Research and development ambitions will test bipartisanship
Interior and Commerce departments would be the big winners under Biden's proposed R&D increases
Corrected | As partisan disagreements over infrastructure and a national commission to investigate the Jan. 6 insurrection at the Capitol dominated headlines last week, Congress and President Joe Biden inched closer to a historic boost in U.S. research and development eyed by Republicans and Democrats as a needed counter to China’s quest for technological dominance.
And while the progress wasn’t without its own share of political hiccups — an eleventh-hour border wall amendment here, a declaration of Biden’s budget as “dead on arrival” there — there was still evidence that Washington is heading in the direction of major spending boosts to gain a cutting edge in fields like artificial intelligence, quantum computing and advanced energy.
On Friday, Biden proposed a total of $171.26 billion across the federal government for research and development in fiscal 2022, an increase of 9 percent over the enacted level. The National Science Foundation, the fulcrum for spearheading U.S. research in several key areas, would see a 20 percent increase for a total of $10.2 billion.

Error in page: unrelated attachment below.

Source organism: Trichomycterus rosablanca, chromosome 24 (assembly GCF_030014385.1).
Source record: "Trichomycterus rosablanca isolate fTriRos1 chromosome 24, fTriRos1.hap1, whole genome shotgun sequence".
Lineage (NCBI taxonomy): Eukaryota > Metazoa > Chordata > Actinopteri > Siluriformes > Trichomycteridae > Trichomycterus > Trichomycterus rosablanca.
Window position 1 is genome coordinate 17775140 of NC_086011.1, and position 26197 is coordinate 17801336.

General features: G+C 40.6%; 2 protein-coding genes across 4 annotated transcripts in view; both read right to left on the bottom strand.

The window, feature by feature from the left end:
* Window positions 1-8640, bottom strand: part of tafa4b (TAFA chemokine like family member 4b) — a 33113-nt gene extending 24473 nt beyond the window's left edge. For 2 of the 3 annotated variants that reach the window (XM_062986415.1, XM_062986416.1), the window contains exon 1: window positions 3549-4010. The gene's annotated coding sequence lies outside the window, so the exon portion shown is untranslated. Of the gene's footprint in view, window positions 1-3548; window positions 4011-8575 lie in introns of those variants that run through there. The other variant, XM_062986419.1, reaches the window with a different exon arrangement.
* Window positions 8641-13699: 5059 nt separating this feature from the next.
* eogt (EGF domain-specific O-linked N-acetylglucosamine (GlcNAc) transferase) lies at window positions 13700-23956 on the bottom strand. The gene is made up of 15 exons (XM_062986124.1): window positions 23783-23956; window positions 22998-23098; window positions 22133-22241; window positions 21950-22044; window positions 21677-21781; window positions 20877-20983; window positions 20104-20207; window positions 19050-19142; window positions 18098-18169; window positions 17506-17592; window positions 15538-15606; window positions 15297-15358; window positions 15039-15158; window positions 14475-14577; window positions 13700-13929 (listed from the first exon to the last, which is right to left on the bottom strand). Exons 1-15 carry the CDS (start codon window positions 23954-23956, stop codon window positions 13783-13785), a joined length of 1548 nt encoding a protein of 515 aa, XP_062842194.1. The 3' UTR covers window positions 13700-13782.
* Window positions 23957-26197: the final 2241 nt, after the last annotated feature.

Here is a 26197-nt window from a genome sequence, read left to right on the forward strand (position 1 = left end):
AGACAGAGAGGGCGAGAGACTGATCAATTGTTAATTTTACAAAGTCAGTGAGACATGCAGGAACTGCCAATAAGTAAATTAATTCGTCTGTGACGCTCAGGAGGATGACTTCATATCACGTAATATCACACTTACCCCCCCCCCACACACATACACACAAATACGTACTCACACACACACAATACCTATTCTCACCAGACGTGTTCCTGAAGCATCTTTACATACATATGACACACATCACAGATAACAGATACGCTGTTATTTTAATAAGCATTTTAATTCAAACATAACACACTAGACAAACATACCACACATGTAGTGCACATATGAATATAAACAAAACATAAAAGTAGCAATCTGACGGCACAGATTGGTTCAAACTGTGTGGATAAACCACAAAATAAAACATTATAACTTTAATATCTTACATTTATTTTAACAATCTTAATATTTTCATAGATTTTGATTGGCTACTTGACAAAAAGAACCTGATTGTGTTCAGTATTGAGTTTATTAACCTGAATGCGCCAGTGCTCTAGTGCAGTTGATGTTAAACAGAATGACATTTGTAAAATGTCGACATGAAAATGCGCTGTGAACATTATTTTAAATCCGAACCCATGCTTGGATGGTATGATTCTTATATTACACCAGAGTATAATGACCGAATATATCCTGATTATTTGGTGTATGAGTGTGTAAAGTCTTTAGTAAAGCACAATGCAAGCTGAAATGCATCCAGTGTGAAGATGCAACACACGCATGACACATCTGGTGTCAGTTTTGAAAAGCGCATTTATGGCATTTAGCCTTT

The biggest beneficiaries of research spending in Biden’s 2022 request would be the departments of Interior and Commerce.
The Interior Department is home to the U.S. Geological Survey, which studies the mineral and water resources of the United States. At Commerce, the National Oceanic and Atmospheric Administration researches climate, marine and oceanic conditions.
All but one of the 14 federal departments and agencies that research science and technology would see a boost in funding; the Defense Department would lose 1 percent of its funding.
“Investments in research and development are necessary to help spur innovation across the economy and renew America’s global leadership,” the White House said in one of its budget documents. “R&D is also critical to tackling the climate crisis and driving the emerging technologies that will power future industries and create good-paying jobs across the nation.”